On Monday, Albion College hosted a conversation with Ibram X. Kendi, racial justice advocate and author of five consecutive New York Times bestsellers. The conversation served as the 2021 Coy James Lecture in American History and the culminating lecture for this year’s Richard M. Smith Common Reading Experience.
Kendi currently serves as the Andrew W. Mellon Professor of Humanities at Boston University (BU), and is the founding director of the BU Center for Antiracist Research. He is a contributing writer at The Atlantic and a CBS News racial justice spokesman. In 2020, Kendi was included in the Times Magazine list of the 100 most influential people in the world. He is also the host of the new action podcast, “Be Antiracist.”
Kendi appeared as a part of the 2021 Common Reading Experience (CRE). His book, “How to Be an Antiracist” was chosen to be the CRE book for this year.
Each year, all incoming freshmen participate in CRE by reading the same book in their First-Year Experience (FYE) class. The CRE is designed to create common ground for new students, help them build relationships during their first semester, and encourage them to ask and answer difficult questions. Upon completion of the text, the author of the CRE text is invited to give a brief presentation, typically in video format, about their work and what it means to them.
For Kendi, the experience was a little more personal. Rather than provide a video presentation, Kendi visited the Albion community for a public conversation with Akaiia Ridley, Albion senior, and Mathew Johnson, president of Albion College. Attendees listened to how Kendi’s work in anti-racism evolved and learned Kendi’s philosophy about intentional anti-racist action.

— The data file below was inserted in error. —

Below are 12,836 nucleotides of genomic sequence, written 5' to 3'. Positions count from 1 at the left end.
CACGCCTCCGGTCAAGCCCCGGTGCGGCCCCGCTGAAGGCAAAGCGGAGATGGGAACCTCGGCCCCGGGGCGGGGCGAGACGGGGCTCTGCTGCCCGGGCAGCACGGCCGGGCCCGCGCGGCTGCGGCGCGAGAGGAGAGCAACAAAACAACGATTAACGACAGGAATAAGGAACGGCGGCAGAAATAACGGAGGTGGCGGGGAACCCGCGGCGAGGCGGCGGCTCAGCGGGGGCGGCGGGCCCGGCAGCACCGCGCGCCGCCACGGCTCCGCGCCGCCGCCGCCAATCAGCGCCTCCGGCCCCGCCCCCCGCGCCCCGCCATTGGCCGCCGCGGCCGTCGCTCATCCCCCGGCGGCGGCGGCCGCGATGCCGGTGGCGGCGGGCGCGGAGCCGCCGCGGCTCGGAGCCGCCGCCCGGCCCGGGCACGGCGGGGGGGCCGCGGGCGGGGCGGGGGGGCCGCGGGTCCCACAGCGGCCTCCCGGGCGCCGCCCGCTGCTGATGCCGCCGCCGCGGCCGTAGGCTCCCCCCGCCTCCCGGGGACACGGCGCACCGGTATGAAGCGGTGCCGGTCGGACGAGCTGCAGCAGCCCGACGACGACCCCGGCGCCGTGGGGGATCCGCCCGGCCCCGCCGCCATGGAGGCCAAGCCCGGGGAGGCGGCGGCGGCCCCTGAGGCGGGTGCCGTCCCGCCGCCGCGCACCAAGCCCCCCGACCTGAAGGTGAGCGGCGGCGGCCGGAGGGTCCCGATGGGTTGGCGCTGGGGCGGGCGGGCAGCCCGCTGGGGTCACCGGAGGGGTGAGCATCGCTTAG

“We have to recognize disparities in our community and not ignore them,” said Kendi. “The only way to end racism is to identify it and call it out.”
During the course of the talk, Kendi proposed the idea that being racist and anti-racist does not comprise identity, but describes action, like standing or sitting. According to Kendi, a person and their actions can be racist at one time and antiracist at another, but never in the middle- there is no neutral ground.
The event had a considerable turnout with many students, faculty, staff and community members in attendance.
Lauren Farley, Dallas sophomore, said that she was initially drawn to the talk as a FYE Mentor, but thinks the topic was one that needed to be addressed.
“It’s important that students monitor what other people are doing and call out racism when they see it,” said Farley. “We need to keep raising discussion about inequality to make people aware of it and better life on campus for everyone.”
Kendi’s visit comes as the latest discussion about racism and inequality on Albion’s campus. According to Kendi, racism is a problem that has solutions.
“We have to believe the impossible is possible to end racism,” Kendi said. “Impossible things have happened in the past, even back to the American Revolution. If we don’t believe we can do the impossible, we’ll never achieve it.”